Stephanie Maas: So I could see that direct lineage from people who build businesses, invent things, and then like from an athlete, what is an athlete learning that helps them connect these dots?
Dr. Ruth Gotian: One of the people who I got to interview was Apolo Ohno. Apolo Ohno is the most decorated winter Olympian, as I think eight medals. Also got the uh, MI ball trophy on Dancing with the Stars. And when I was talking to him, people say, which, uh, interview surprised you the most? And it was definitely Apollo Ohno. because when I was talking to him, it was like talking to a colleague. So yes, he knew everything he needed to know about short track speed skating, but he knew more about positive psychology and sleep and nutrition and all of these other things. Adult learning, just like my colleagues would. and he learned all that because he realized that if he could get in the mindset of the positive psychology, if he understood the nutrition, if he understood the sleep, if he understood how to get into what we call a state of flow, when time melts away, then he would be at peak performance. So that’s why he, on his own, he studied all of these things. It’s pretty cool.
Stephanie Maas: That is super fascinating and there has been the renewed focus on sleep, so I would love just to speak on the importance of that.
Dr. Ruth Gotian: I will tell you what I do know is we all need a certain amount of sleep and what you need is not going to be what I need and every single person is different. And it’s not about waking up at 5:00 AM This is why I go so nuts when I hear these, these habits of pie achievers wake up at 5:00 AM It’s not about that. It’s about what you are doing during your peak performance hours. So I happen to be one of those 5:00 AM rise. and my peak performance hours are probably around seven to 11. This is when I am at my sharpest. This is when I get things done in a fraction of the time. This is when I can do that deep work, so I make sure to block that time, perform my deep work, which for me is a lot of writing and editing, which means my passive tasks that don’t take the same amount of focus and energy. Such as Zoom meetings and responding to email and social media post and things like that. I reserve those for the afternoon hours. When I’m a bit more sluggish and things take a little bit longer, I am not going to burn my peak performance time doing passive tasks. And the high achievers learn to opt, optimize their peak performance hours. Now, if you are a night owl and your peak performance hours are 10:00 PM to two, Go for it and do your high performance deep thinking work during those hours. Don’t try to do it at 5:00 AM if you only went to bed at 2:00 AM but figure out which are your peak performance hours. Figure out how many hours you need to sleep to function and leverage that, and you will see that you will get so much more done in a fraction of the time and it’ll be better work.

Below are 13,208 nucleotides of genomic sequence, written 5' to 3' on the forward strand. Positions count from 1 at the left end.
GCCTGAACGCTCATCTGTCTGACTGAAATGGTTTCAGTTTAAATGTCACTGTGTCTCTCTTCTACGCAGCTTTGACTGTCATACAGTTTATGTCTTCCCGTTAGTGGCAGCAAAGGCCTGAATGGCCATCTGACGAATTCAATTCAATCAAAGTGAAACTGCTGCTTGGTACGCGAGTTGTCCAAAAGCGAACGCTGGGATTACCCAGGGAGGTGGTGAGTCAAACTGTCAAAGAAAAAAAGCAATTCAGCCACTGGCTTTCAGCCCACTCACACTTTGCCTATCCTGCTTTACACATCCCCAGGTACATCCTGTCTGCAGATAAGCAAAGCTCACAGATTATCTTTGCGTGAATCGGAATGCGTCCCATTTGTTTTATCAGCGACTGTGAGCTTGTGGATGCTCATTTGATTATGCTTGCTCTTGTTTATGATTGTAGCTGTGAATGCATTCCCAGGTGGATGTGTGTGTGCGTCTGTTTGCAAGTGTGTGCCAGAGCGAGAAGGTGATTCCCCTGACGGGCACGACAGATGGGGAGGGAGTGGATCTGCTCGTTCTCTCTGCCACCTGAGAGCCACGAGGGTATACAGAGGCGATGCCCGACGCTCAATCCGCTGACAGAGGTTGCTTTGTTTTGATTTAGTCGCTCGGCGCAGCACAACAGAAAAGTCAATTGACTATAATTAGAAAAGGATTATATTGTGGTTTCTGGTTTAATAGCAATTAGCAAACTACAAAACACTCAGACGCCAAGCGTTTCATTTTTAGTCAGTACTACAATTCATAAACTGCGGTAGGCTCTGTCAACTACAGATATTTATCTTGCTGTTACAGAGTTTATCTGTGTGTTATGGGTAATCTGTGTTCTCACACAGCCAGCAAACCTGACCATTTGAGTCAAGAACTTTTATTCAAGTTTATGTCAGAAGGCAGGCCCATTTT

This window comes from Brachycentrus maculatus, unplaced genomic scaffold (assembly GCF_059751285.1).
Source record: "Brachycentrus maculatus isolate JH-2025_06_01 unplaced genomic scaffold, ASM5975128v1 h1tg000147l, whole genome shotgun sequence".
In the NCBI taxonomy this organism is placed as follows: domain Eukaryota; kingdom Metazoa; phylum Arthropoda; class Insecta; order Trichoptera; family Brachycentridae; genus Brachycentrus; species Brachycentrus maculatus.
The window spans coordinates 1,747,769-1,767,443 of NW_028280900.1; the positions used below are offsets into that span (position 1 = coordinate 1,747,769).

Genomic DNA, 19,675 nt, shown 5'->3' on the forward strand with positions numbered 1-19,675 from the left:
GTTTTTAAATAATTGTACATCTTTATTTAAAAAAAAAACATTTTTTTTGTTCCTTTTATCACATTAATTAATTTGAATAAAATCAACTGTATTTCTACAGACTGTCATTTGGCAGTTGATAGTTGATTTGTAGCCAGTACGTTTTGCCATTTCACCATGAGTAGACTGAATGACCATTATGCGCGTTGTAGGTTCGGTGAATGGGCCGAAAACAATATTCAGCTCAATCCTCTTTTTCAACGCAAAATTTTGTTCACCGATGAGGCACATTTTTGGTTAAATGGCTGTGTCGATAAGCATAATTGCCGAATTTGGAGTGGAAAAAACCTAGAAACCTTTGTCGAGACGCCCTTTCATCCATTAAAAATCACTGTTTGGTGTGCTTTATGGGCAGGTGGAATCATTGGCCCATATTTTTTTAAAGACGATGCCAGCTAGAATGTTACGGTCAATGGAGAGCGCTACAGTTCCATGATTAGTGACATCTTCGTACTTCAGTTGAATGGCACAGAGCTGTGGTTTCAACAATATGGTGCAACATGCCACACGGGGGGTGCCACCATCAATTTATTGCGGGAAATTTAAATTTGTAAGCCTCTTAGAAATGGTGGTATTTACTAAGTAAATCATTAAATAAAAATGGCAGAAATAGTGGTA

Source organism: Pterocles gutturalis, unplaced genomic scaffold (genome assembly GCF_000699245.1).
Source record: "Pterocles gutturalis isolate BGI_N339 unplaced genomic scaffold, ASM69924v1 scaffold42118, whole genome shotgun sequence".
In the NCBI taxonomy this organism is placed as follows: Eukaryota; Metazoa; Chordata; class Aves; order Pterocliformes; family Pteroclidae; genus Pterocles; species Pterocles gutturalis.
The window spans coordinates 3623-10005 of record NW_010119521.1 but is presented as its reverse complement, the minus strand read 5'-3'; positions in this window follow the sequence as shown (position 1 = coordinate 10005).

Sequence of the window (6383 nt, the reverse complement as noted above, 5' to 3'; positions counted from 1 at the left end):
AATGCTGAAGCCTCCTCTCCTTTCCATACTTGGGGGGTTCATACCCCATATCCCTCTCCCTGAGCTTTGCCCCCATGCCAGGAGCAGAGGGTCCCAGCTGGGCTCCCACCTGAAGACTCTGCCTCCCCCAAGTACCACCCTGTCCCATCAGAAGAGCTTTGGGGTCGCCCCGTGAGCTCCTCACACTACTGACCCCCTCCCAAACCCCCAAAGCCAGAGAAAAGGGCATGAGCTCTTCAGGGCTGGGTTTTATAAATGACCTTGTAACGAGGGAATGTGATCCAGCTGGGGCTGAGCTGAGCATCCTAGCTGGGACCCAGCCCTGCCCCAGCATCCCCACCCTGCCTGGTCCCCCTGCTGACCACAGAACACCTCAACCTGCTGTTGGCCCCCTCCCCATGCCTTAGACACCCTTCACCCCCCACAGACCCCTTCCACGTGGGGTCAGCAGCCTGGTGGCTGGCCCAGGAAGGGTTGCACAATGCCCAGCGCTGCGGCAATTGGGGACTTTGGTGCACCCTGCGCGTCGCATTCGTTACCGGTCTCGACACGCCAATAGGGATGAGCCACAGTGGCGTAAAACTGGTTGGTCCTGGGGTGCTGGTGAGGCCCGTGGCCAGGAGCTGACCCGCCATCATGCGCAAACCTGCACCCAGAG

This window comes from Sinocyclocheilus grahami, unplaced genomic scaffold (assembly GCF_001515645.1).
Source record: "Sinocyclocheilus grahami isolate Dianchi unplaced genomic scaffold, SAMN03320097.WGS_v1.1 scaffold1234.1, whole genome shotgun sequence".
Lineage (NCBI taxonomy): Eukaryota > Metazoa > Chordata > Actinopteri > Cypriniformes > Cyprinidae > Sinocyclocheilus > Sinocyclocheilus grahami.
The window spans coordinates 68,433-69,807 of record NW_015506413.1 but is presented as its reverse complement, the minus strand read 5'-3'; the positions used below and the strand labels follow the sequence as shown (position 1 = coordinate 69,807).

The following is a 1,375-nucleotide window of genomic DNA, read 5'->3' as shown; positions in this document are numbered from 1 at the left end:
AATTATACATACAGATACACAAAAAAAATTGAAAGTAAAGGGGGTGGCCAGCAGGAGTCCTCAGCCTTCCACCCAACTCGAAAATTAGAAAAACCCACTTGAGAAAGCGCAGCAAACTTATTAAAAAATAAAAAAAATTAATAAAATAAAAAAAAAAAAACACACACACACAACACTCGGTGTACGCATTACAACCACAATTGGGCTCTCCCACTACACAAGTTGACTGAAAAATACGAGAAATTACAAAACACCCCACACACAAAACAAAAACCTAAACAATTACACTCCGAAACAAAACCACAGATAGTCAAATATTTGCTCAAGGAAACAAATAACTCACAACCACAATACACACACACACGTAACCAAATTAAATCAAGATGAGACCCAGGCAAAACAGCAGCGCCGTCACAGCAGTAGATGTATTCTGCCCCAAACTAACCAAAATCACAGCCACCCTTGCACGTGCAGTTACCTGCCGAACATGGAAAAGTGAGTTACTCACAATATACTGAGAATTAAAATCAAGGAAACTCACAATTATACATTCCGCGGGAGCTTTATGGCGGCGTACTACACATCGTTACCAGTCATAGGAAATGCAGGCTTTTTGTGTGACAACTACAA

Stephanie Maas: Super helpful. Okay, so I’m gonna go back to something else you said in reflection on your time with Apolo Ohno. Power of flow. Talk to me aboutn that.